The Alliance for Water Efficiency has released a new research study on municipal drought response and water demand. The report, Use and Effectiveness of Municipal Irrigation Restrictions During Drought, explores how drought response measures have been implemented and how water demand reductions have been achieved across different water suppliers in different states.
The report examines the following questions:
- What demand reductions can be achieved through different levels of mandatory and voluntary restrictions?
- How do messaging and enforcement programs influence effectiveness of restrictions?
- During times of drought, what can water suppliers do to maximize effectiveness of outdoor restrictions?
- What is the longevity of demand reductions after the end of a drought?
- What are the different forms of mandatory and voluntary irrigation restrictions typically implemented by North American water providers?
Key findings from the study include:
- Case study participants in California and Texas successfully reduced annual demand by 18-30% and peak monthly demand by 20-42% through a combination of mandatory demand management measures.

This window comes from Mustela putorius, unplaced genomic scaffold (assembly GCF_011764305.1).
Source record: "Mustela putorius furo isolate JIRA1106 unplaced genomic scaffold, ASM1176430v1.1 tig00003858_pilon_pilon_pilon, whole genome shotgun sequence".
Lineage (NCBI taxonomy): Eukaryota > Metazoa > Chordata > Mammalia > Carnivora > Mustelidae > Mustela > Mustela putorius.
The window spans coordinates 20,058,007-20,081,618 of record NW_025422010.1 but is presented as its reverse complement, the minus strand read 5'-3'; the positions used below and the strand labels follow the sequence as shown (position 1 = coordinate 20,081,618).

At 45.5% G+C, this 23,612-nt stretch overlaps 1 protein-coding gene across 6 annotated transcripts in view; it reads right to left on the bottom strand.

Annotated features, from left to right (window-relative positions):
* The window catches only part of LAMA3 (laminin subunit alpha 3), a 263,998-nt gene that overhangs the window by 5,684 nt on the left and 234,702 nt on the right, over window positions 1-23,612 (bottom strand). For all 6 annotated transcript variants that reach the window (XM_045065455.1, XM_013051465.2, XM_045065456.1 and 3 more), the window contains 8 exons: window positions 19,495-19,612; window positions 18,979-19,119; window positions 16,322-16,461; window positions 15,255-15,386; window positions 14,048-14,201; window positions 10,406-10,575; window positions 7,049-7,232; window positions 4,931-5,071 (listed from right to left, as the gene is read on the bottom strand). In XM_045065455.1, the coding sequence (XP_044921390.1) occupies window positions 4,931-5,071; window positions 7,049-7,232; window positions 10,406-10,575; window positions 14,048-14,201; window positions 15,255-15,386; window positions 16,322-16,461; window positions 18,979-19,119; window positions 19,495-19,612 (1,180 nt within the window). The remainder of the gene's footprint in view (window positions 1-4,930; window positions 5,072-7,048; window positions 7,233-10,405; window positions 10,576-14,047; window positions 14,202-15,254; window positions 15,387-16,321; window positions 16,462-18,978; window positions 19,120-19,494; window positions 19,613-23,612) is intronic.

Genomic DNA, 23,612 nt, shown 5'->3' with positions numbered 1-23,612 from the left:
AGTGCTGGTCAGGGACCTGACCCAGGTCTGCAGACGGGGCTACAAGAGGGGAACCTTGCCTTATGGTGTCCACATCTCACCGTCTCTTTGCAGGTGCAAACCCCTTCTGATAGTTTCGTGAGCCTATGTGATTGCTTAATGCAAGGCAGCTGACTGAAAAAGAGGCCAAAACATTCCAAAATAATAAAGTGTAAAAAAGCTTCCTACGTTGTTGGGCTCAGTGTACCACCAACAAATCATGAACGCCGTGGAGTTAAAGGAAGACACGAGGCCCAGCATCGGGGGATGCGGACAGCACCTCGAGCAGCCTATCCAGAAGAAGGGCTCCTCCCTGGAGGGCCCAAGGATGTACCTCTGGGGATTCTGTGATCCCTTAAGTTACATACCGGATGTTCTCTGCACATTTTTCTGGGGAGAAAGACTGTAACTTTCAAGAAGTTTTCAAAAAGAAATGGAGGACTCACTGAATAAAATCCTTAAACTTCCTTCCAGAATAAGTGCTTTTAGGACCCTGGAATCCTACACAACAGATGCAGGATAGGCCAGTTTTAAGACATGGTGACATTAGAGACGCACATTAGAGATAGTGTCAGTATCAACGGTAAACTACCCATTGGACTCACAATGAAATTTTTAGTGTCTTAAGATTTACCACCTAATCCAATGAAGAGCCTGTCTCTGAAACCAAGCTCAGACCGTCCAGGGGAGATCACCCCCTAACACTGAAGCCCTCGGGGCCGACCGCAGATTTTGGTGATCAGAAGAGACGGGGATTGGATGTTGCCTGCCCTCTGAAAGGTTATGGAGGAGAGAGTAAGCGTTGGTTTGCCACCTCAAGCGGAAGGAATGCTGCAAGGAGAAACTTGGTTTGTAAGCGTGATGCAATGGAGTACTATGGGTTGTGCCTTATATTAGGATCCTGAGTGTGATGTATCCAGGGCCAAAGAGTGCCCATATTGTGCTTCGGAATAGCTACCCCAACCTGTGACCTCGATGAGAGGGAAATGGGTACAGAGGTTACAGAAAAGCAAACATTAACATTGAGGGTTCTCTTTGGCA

- Within this study, voluntary conservation did not generate statistically significant savings (i.e., estimated savings are indistinguishable from zero).
- Messaging and enforcement are viewed as best practices and essential components of a successful drought response.
- Water Shortage Contingency Plans should include all of these components: messaging, enforcement, irrigation day-of-week and/or time-of-day restrictions, drought surcharges, and implementation strategies.
- To be effective, Water Shortage Contingency Plans need codified rulemaking to include provisions that are enforceable on non-compliant customers.
This two-year research study was conducted by Anil Bamezai, PhD of Western Policy Research along with Lisa Maddaus and her team at Maddaus Water Management, Inc. AWE sponsored this study with financial support from the participating water utilities. Peter Mayer of Water Demand Management developed the original research concept and served as AWE’s project manager for the study.